Effortless English Archives

Automatic English For The People

Thursday, December 29, 2005

Feedback Is Tricky

by AJ

Another great post over at Creating Passionate Users:

"So how can we hope to learn anything about what our students want and need if the very act of answering a question could change their answer? We have to get better at making inferences from what we observe without intervention. We have to get to the spirit of what we observe, rather than focusing on the specific details. We have to recognize that what they do says much more than what they say, especially when they're not saying anything at all."

Kathy Sierra calls this the "Quantum Mechanics of Users".... for in teaching, as in Physics, the act of observing/measuring something changes it.

Which goes a long way towards explaining the utter uselessness of traditional "teacher evaluations"..... as well as focus groups and other highly contrived attempts to gather student feedback. The problem: the act of administering these measures warps the students responses. In most cases, this has the effect of unconsciously prodding the students to tell you what they think you want to hear. You get the occasional suggestion... and a whole lot of vague nothing: "good class", etc.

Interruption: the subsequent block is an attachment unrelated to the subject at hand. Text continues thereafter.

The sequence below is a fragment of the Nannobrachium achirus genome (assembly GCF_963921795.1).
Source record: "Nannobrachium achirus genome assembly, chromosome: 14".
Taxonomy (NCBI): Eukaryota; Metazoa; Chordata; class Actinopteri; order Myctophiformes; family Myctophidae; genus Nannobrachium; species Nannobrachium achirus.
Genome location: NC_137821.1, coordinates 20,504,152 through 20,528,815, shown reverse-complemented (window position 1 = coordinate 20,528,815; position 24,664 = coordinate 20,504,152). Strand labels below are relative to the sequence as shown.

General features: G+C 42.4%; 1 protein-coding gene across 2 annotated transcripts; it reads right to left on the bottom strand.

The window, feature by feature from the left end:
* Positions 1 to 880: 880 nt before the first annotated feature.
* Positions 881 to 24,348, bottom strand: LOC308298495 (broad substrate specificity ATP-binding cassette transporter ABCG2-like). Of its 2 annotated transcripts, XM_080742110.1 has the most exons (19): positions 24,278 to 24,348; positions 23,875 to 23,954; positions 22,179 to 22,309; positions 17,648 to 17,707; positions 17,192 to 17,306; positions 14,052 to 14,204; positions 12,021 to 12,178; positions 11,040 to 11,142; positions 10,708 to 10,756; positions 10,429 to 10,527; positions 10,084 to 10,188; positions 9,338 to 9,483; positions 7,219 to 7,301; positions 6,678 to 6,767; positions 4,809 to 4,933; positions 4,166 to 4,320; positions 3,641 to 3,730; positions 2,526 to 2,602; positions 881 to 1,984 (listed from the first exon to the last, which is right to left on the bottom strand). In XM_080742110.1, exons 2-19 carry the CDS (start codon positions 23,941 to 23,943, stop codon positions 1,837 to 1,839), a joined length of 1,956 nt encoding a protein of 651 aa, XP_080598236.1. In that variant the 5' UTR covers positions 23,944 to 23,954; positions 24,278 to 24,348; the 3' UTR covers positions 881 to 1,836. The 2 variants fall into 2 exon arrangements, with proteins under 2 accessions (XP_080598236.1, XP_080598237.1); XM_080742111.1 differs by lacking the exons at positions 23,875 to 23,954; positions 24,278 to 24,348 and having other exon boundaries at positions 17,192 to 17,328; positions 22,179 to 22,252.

Often, they even contradict their true feelings. In relaxed conversations with students... those that I have built rapport with... Ive never had one tell me "I wish we would learn more formal grammar rules". Ive also talked to my foreign friends (who are not in my classes) and asked them about how they learned English, what was wrong with their English classes, and what was right. In every case they complain about the focus on grammar rule memorization and translation.

Yet, if you give them a formal survey and direct them with questions such as "How important is grammar instruction?",... you will often get results that indicate a strong desire for formal grammar instruction. This can seem baffling.

But Sierra's post clears up much of the confusion. She's 100% right... the act of measuring and analyzing causes students to change their answers. Ie. No such thing as "objective" measures. In fact, those that are considered most "objective" (ie formal) may cause the most distortion.

Sierra calls for more naturalistic and anthropological means of gaining feedback... methods such as observation (ie. taping class), informal conversations, participant research (become a student yourself), careful listening between the lines, etc... These methods can also distort students' responses but they seem to do so in a less dramatic way.... and thus provide more useful information to teachers and admins.

So throw out the clunky surveys and forget the "focus groups". Become a student anthropologist.